There are, needless to say, a variety of more dramatic ways to take different temporalities seriously. Working expressly from an economic model, rather than from a political or cultural model, is deracinating in the best sense, because it marks time through commerce and trade, potentially making "weights, measures, value, means of payment and contracts" your units of analysis—and dramatizing how their meanings and functions have fluctuated over time. In keeping with this emphasis on the economic, silver is the best friend a world history teacher can have: China's move from paper and copper currency to silver in the fifteenth century was the fiscal equivalent of the shot heard round the world, drawing multiple polities into a world economy for the next two centuries at least. Beyond silver per se, and as Kenneth Pomeranz and Steven Topik have shown, centering economic histories allows you to foreground market conventions, transportation networks, and the "economics of violence" as genuinely global processes that both mimic conventional chronologies and cut across them. Especially if your focus is "first globalizations," this allows you to explore moments in time when something "other than commodity exchange might, in fact, have comprised (and in the future, might again comprise) 'the normal functioning of the market.'" The view from "economic time" is disorienting and reorienting at once.

Cutting loose from civilizational models and working through units defined by shared belief systems (Christendom), economic processes (the Silk Road), or littorals (like those across the Indian Ocean world) is another way to go. This kind of regional or transregional approach can structure the whole course or can be used at strategic moments to complicate a familiar and fairly linear narrative. I am thinking here of how some scholars have used the framework of the Atlantic world to give new dimensions to the "triangular" slave trade, and vice versa. Centering environmental or climatological histories has the potential for creating whole new chronologies organized around tectonic shifts, zoological transformations, and epidemiological upheavals. The "global intensification of land use" alone could serve as the basis for a sweeping yet grounded global history. Similarly, a world history course that takes oceans and oceanic regions as its basis could capture the global from a whole new set of angles, and might work from the premise that eons of time are the best units of analysis, rather than comparatively shorter intervals—or it could make 1450–1950 look like a short interval, comparatively speaking. Indeed, cutting across big scales of time to see both shared characteristics of polity, economy, and process and to evaluate what a compressed view of time (one century, two) might do to our claims about change or stasis is one way to approach your study of the world. What difference does it make to our understandings of the global to note, for example, that carbon consumption and emission grew exponentially in the comparatively short time span of the industrial revolution and its aftermath? And what difference does it make that such patterns were uneven globally as "the North" and "the West" extracted resources from "the South" and "the East," even as demographics show tremendous migration flows along those same pathways? Slicing the world map with wide swaths of time allows big trends to emerge, offering a planetary view that diminishes human history—by placing it in environmental context—in ways that are worthy of long and compelling discussion.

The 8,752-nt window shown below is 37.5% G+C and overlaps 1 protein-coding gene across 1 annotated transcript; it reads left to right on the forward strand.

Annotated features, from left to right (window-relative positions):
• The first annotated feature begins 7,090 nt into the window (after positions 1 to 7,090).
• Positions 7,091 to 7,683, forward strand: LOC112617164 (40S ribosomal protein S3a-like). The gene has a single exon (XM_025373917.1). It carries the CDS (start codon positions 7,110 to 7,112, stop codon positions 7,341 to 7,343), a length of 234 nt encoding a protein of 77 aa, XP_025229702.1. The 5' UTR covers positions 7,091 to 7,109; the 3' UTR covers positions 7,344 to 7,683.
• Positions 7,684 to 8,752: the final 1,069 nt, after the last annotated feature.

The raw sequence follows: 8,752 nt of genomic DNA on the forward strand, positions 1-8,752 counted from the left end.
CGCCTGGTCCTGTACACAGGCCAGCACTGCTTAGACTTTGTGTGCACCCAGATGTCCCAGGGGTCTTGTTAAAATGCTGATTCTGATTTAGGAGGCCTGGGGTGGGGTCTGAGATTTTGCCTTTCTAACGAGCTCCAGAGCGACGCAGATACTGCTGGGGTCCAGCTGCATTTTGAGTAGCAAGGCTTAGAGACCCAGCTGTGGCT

This is the kind of argument put forward by David Christian in his book Maps of Time: An Introduction to Big History, in which time is measured in millennia and world zones emerge in the context if epic cycles. There are a number of advantages to this kind of approach. As I have suggested, it has the capacity to center the environment, both terrestrial and celestial, and to contextualize, even provincialize, human history in relationship to it. Such an approach doesn't presuppose civilizations or nation-states or empires as the foundational units of either historical experience or historical analysis; and because it privileges "thinking the world" in the broadest terms possible, it has the capacity to cultivate connections between facts and "broader patterns and generalizations"—skills we all want students to have. So committed are Christian and others to this "big era" method, they have modeled it out as a total curricular project via UCLA's National Center for History in the Schools under the title "A Compact History of Humankind for Teachers and Students."


Excerpted from A PRIMER FOR TEACHING WORLD HISTORY by Antoinette Burton Copyright © 2012 by Duke University Press. Excerpted by permission of DUKE UNIVERSITY PRESS. All rights reserved. No part of this excerpt may be reproduced or reprinted without permission in writing from the publisher.
Excerpts are provided by Dial-A-Book Inc. solely for the personal use of visitors to this web site.

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Table of Contents

Acknowledgments ix

How to Make Use of This Book|xi

Introduction Why Design? Thinking through World History 101 1

Part I Laying Foundations 11

1 Timing: When to Start 13

2 Centering Connectivity 25

3 How to Do More than "Include Women" 37

4 World History from Below 49

Part II Devising Strategies 61

5 The Event as a Teaching Tool 63

6 Genealogy as a Teaching Tool 73

7 Empire as a Teaching Tool 83

Part III Teaching Technologies 93

8 Teaching "Digital Natives" 95

9 Global Archive Stories 107

10 Testing (for) the Global 117

Epilogue Never Done 127

Notes 131

Select Bibliography 141

Index 149